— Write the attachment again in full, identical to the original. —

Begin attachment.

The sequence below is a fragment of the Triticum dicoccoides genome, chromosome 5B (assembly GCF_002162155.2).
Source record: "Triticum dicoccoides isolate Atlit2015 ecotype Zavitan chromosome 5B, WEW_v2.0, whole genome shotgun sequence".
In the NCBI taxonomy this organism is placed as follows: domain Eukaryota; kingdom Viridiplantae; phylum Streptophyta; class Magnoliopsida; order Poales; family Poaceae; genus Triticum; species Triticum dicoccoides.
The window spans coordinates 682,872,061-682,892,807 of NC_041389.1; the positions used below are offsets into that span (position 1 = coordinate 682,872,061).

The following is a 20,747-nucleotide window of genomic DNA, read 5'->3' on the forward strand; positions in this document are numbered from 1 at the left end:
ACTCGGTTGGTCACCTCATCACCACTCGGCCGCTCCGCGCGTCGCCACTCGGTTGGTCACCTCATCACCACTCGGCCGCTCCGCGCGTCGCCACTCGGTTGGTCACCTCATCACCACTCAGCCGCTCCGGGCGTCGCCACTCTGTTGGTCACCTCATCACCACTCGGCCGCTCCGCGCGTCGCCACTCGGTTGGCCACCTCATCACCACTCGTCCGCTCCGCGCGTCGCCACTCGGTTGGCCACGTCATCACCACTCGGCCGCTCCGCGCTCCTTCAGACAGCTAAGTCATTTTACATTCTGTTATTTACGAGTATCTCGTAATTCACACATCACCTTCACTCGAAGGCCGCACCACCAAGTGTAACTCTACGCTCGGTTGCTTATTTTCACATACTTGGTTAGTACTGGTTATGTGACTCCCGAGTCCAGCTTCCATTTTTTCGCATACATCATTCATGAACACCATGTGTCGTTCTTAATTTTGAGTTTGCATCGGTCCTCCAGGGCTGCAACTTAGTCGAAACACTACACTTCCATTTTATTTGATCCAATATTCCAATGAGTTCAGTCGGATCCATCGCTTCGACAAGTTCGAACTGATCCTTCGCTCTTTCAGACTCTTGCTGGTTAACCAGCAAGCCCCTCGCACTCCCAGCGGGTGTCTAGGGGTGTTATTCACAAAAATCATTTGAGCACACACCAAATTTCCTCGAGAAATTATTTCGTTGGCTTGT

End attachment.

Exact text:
The sequence below is a fragment of the Triticum dicoccoides genome, chromosome 5B (assembly GCF_002162155.2).
Source record: "Triticum dicoccoides isolate Atlit2015 ecotype Zavitan chromosome 5B, WEW_v2.0, whole genome shotgun sequence".
In the NCBI taxonomy this organism is placed as follows: domain Eukaryota; kingdom Viridiplantae; phylum Streptophyta; class Magnoliopsida; order Poales; family Poaceae; genus Triticum; species Triticum dicoccoides.
The window spans coordinates 682,872,061-682,892,807 of NC_041389.1; the positions used below are offsets into that span (position 1 = coordinate 682,872,061).

The following is a 20,747-nucleotide window of genomic DNA, read 5'->3' on the forward strand; positions in this document are numbered from 1 at the left end:
ACTCGGTTGGTCACCTCATCACCACTCGGCCGCTCCGCGCGTCGCCACTCGGTTGGTCACCTCATCACCACTCGGCCGCTCCGCGCGTCGCCACTCGGTTGGTCACCTCATCACCACTCAGCCGCTCCGGGCGTCGCCACTCTGTTGGTCACCTCATCACCACTCGGCCGCTCCGCGCGTCGCCACTCGGTTGGCCACCTCATCACCACTCGTCCGCTCCGCGCGTCGCCACTCGGTTGGCCACGTCATCACCACTCGGCCGCTCCGCGCTCCTTCAGACAGCTAAGTCATTTTACATTCTGTTATTTACGAGTATCTCGTAATTCACACATCACCTTCACTCGAAGGCCGCACCACCAAGTGTAACTCTACGCTCGGTTGCTTATTTTCACATACTTGGTTAGTACTGGTTATGTGACTCCCGAGTCCAGCTTCCATTTTTTCGCATACATCATTCATGAACACCATGTGTCGTTCTTAATTTTGAGTTTGCATCGGTCCTCCAGGGCTGCAACTTAGTCGAAACACTACACTTCCATTTTATTTGATCCAATATTCCAATGAGTTCAGTCGGATCCATCGCTTCGACAAGTTCGAACTGATCCTTCGCTCTTTCAGACTCTTGCTGGTTAACCAGCAAGCCCCTCGCACTCCCAGCGGGTGTCTAGGGGTGTTATTCACAAAAATCATTTGAGCACACACCAAATTTCCTCGAGAAATTATTTCGTTGGCTTGT